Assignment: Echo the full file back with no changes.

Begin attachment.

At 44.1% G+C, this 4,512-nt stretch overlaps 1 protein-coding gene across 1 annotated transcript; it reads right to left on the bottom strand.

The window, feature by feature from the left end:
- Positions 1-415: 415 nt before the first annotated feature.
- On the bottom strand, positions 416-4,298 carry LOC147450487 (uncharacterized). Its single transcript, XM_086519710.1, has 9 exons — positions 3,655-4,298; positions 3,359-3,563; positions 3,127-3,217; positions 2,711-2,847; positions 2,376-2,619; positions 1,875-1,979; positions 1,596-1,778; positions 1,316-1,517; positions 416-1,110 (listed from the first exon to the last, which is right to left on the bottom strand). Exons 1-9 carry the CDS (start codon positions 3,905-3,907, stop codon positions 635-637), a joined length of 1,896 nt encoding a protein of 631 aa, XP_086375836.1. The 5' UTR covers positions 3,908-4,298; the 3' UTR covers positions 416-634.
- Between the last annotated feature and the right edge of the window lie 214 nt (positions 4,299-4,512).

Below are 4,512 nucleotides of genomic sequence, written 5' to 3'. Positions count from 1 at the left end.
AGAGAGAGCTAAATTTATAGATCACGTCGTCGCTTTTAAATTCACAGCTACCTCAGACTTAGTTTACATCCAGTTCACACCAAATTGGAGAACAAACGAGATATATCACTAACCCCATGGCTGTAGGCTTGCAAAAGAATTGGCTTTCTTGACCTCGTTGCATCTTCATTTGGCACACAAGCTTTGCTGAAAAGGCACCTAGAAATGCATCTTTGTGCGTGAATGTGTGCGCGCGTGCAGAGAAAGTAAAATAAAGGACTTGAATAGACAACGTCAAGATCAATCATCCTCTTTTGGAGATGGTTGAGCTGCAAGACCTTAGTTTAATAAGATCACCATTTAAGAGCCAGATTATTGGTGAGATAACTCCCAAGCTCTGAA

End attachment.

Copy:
At 44.1% G+C, this 4,512-nt stretch overlaps 1 protein-coding gene across 1 annotated transcript; it reads right to left on the bottom strand.

The window, feature by feature from the left end:
- Positions 1-415: 415 nt before the first annotated feature.
- On the bottom strand, positions 416-4,298 carry LOC147450487 (uncharacterized). Its single transcript, XM_086519710.1, has 9 exons — positions 3,655-4,298; positions 3,359-3,563; positions 3,127-3,217; positions 2,711-2,847; positions 2,376-2,619; positions 1,875-1,979; positions 1,596-1,778; positions 1,316-1,517; positions 416-1,110 (listed from the first exon to the last, which is right to left on the bottom strand). Exons 1-9 carry the CDS (start codon positions 3,905-3,907, stop codon positions 635-637), a joined length of 1,896 nt encoding a protein of 631 aa, XP_086375836.1. The 5' UTR covers positions 3,908-4,298; the 3' UTR covers positions 416-634.
- Between the last annotated feature and the right edge of the window lie 214 nt (positions 4,299-4,512).

Below are 4,512 nucleotides of genomic sequence, written 5' to 3'. Positions count from 1 at the left end.
AGAGAGAGCTAAATTTATAGATCACGTCGTCGCTTTTAAATTCACAGCTACCTCAGACTTAGTTTACATCCAGTTCACACCAAATTGGAGAACAAACGAGATATATCACTAACCCCATGGCTGTAGGCTTGCAAAAGAATTGGCTTTCTTGACCTCGTTGCATCTTCATTTGGCACACAAGCTTTGCTGAAAAGGCACCTAGAAATGCATCTTTGTGCGTGAATGTGTGCGCGCGTGCAGAGAAAGTAAAATAAAGGACTTGAATAGACAACGTCAAGATCAATCATCCTCTTTTGGAGATGGTTGAGCTGCAAGACCTTAGTTTAATAAGATCACCATTTAAGAGCCAGATTATTGGTGAGATAACTCCCAAGCTCTGAA